Ian Paisley and the press: The banter and the bashing
The last time I interviewed Ian Paisley, I could not get him to stop talking.
Eventually his son, Ian Paisley Jnr, had to intervene to stop the conversation.
What had got him so exercised?
The threat to the United Kingdom posed by Scottish nationalists.
Right to the end, he was obsessed with politics and the union.
"My mother was a Scots woman from Edinburgh, and I have a streak of Scots in me," he said, and went on to express his hope that Scotland would remain firmly within the UK.
Although his speeches often lasted more than an hour, Ian Paisley was the king of the loyalist sound-bite, from "No surrender" to "Not an inch".
Even in his latter years, he always found the words to suit the occasion.
When he was handed a cricket bat to autograph on his final day at Stormont in March 2011, he declared: "I've had a good innings."
He then summed up his political life: "I've made good friends, and I've reconciled a lot of enemies too."
When we last talked, there was one thing missing - volume.
The distinctive Paisley boom had gone. His voice was weak. He sounded hoarse. The thunder had become a whisper.
Physically, he still looked relatively strong. But not strong enough to give one of his traditional back-slaps that once knocked me to the ground.
He hit me after one of our many difficult exchanges in the 1990s.
I was working for a Belfast newspaper at the time, and it was not his favourite newspaper, to say the least.
No matter what I asked, he prefaced almost every answer with a dig at the paper.
He usually did it with a smile. It wasn't personal. He castigated most media outlets.
Twenty years ago, at a news conference, I tried to ask him about why he had called the then Ulster Unionist leader, Jim Molyneaux, a "Judas".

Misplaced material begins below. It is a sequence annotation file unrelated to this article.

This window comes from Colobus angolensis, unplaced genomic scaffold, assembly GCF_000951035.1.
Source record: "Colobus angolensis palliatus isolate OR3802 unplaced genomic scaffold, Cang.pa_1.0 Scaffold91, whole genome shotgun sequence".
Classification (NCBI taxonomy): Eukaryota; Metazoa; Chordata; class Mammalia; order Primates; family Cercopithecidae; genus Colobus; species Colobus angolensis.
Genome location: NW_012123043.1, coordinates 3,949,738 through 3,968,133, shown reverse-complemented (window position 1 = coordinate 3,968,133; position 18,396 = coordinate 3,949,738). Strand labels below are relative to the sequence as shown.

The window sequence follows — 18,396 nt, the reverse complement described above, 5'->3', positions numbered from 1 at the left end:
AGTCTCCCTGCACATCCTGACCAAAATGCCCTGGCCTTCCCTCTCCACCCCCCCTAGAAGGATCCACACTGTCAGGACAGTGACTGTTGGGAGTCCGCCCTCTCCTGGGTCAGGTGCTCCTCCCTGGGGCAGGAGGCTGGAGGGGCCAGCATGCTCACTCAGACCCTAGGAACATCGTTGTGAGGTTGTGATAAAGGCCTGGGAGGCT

I sensed he regretted using that biblical description, but he did not want to admit it. So instead, he answered by avoiding the question and bashing the press.
He was a master at not answering the question. But I kept asking.
On the way out of the news conference, I got a Paisley back-slap in recognition of my perseverance.
It was a friendly gesture, but it caught me off-balance and I did a somersault outside the door of DUP headquarters in east Belfast. We both saw the funny side.
In many ways, it summed up Paisley's relationship with the media. Aggressive one minute, genial the next.
Shouting, ranting and raving then suddenly laughing and joking. Sectarian rabble-rousing one day, asking about the welfare of a family member the next.
He enjoyed banter with journalists, even though he sometimes took it too far by referring to a reporter's religion or even their weight.
Bizarre though it may seem, given his austere image, but no politician enjoyed a laugh more than Ian Paisley.
After he recovered from a serious illness in 2004, I asked him about his political future.
"I'll still be going long after you've fallen away," he responded immediately, with a familiar smile.
There are two ways of remembering Ian Paisley - for the 40 years that he said 'no' to everything, or the latter years when he said 'yes'.
The media will remember both.
He was a major political figure in the last five decades.
Wherever he went, there was always news. Always.
Although he used to preach about avoiding temptation, he rarely resisted the lure of the microphone.
Like him or loathe him, reporters in Belfast will not forget him.
Never, never, never.